Miss Indian Rodeo 2021 is Tigh Livermont of Wanblee, South Dakota. She was crowned during the Indian National Finals Rodeo at the South Point in Las Vegas Oct. 19-23, 2021.
Livermont has been involved with rodeo her whole life, following in her family’s footsteps. Her desire to be a rodeo queen was sparked after meeting an inspiring woman. “When I was six years old, my parents took me to the Black Hills Stock Show, and that’s where I met Selena Ulch Pope [Miss Rodeo America 2005]. The warmth and kindness that she showed to me–I thought ‘That’s what I want to embody. That’s the person I want to be,’” Livermont says.
What Livermont is most looking forward to is traveling and representing her title across the nation this year. She is excited to attend the Calgary Stampede, visit southwestern states, and especially rodeos closer to home in the Great Plains and Northern Badlands Region. Due to Covid uncertainties, many INFR tour rodeos are not scheduled at this point.
Yet, Livermont would like to represent her title in whatever capacity she is able. Following the lead of Miss Rodeo America, Jordan Tierney–also from South Dakota–she would like to host online classes to teach the basic tenets of becoming a rodeo queen, if she cannot host them in person. “I thought that was a really neat idea: reaching people regardless of her circumstances, and that’s what I want to do, too. Even though I can’t necessarily be there, I still want to help other people,” she says. “I wanted to host clinics for young girls to help get their foot in the door for queening. I hope to start an online queening program that is free to all ages for moms and aspiring rodeo queens, showcasing the basics of it all. I do want to travel a lot, but due to Covid restrictions that may or may not be a possibility, but I will do so to the best of my ability,” she says.
Livermont is steeped in the ranching lifestyle. Having been raised on a ranch on the Pine Ridge Indian Reservation, she recognizes the values she grew up with. “The ranching and rodeo lifestyle is: helping each other out, learning about hard work, and learning that you have to build your way up and be humble the entire time, and always being grateful for what you are given,” she says.
According to Livermont, the horse she competed on in Vegas during the ambassador competition was named “Núŋpa—which is the Lakota word for ‘two’. He was named this because my brother Henry had two full brother red dun horses—so he named them Waŋží (one) and Núŋpa. Me and Henry traded horses and I’ve had Núŋpa for about 6 or 7 years now,” she says.
Núŋpa started out as a ranch horse but transitioned nicely into the life of a rodeo queen’s horse and helped her to clinch the horsemanship award, as well as her title. The largest and most fun category for Livermont was the horsemanship section. She also won the categories of traditional presentation–where the ladies dressed in traditional regalia and explained the significance of each part–and Miss Congeniality.
Livermont has a passion for serving others. Humility and consideration of others are key values for everyday life, and have translated to success in queening. “I’m proud of… having those virtues of helping others. In our culture, it’s “Wólakȟota”, which is being very peaceful, and “Mitákuye oyásiŋ” is looking out for your other relatives, because we are all related and we all have to help each other. It represents respecting your oyáte (tribe/nation) and a reminder to us that we are all connected and to take care of all of your relatives (two-legged, four-legged, and Mother Earth),” she says.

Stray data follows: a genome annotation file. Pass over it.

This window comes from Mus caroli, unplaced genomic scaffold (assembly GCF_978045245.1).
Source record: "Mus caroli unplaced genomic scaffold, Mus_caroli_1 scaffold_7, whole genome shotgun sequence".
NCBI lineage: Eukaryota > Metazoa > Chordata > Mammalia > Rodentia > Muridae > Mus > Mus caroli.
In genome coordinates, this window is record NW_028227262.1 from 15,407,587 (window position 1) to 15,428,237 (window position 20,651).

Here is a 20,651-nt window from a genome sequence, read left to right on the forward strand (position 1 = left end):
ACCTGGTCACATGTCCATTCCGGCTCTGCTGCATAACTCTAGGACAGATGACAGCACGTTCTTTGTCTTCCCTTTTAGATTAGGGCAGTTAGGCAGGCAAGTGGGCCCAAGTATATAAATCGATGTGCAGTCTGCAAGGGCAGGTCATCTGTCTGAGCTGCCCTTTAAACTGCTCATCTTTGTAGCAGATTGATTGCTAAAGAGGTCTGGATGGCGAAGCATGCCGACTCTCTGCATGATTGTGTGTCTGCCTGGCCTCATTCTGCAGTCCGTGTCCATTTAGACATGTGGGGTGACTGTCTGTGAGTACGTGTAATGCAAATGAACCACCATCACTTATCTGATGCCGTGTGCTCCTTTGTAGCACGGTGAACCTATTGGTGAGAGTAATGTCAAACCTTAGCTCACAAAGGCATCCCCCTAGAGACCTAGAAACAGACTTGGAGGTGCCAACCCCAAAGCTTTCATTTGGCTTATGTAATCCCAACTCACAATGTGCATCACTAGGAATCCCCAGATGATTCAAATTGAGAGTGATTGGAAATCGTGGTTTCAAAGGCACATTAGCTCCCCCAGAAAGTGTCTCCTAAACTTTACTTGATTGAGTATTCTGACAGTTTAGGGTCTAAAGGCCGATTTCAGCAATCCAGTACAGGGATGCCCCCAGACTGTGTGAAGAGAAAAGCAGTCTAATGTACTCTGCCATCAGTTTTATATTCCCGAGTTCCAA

In 2017, Livermont was Miss Oglala Lakota Nation. She also competed for the titles of Miss Black Hills Stock Show & Rodeo and Miss Black Hills Roundup in the past. “Those were very good learning experiences. I learned what I need to do to tune myself on in order to be a better rodeo queen and shape myself,” she says.
“The number one message I want to spread to people is to be the best version of yourself. The only person you are competing with, not only in the rodeo queen setting but in life, is yourself. Working on your skills, learning how to be the best version of yourself is what I want to spread to others, whether it be in or out of the rodeo arena,” Livermont says.
Preparing to win this title has been a balancing act. Livermont is not only a full-time teller at Security First Bank in Rapid City, but she is also a part-time student at Casper College. After obtaining her Associate’s Degree of Agricultural Business and Sciences, she plans to transfer to Oglala Lakota College to obtain her Bachelors in Business Management. “Having the experience in the banking industry, I hope to be a loan officer for the agricultural community one day, and be an advocate for them,” she says.
South Dakota and surrounding states were well represented at the INFR. “All athletes—both two and four legged—really proved how strong rodeo in Indian Country really is. It was awesome to witness multiple South Dakota cowboys and cowgirls work the arena and even have a few walk away with world titles,” Livermont says.
INFR Tour Rodeo champions from the Tri-State Livestock News area include:
Bull Riding: Preston Louis of Browning, Montana,
Bareback Riding: Steven DeWolfe of Buffalo Gap, South Dakota
Steer Wrestling: Tyler Byrne of Martin, South Dakota
Tie-Down Roping: Marty Watson of Box Elder, Montana
Junior Barrels: Kashlin Bettelyoun of Pine Ridge, South Dakota
Senior Team Roping: Don Bettelyoun of Pine Ridge, South Dakota.
Area World Champions include:
Saddle Bronc Riding: Cole Elshere of Faith, South Dakota
Barrel Racing: Tatum Ward of Whitehorse, South Dakota
Steer Wrestling: Nolan Conway of Cut Bank, Montana
Source: Tri-State Livestock News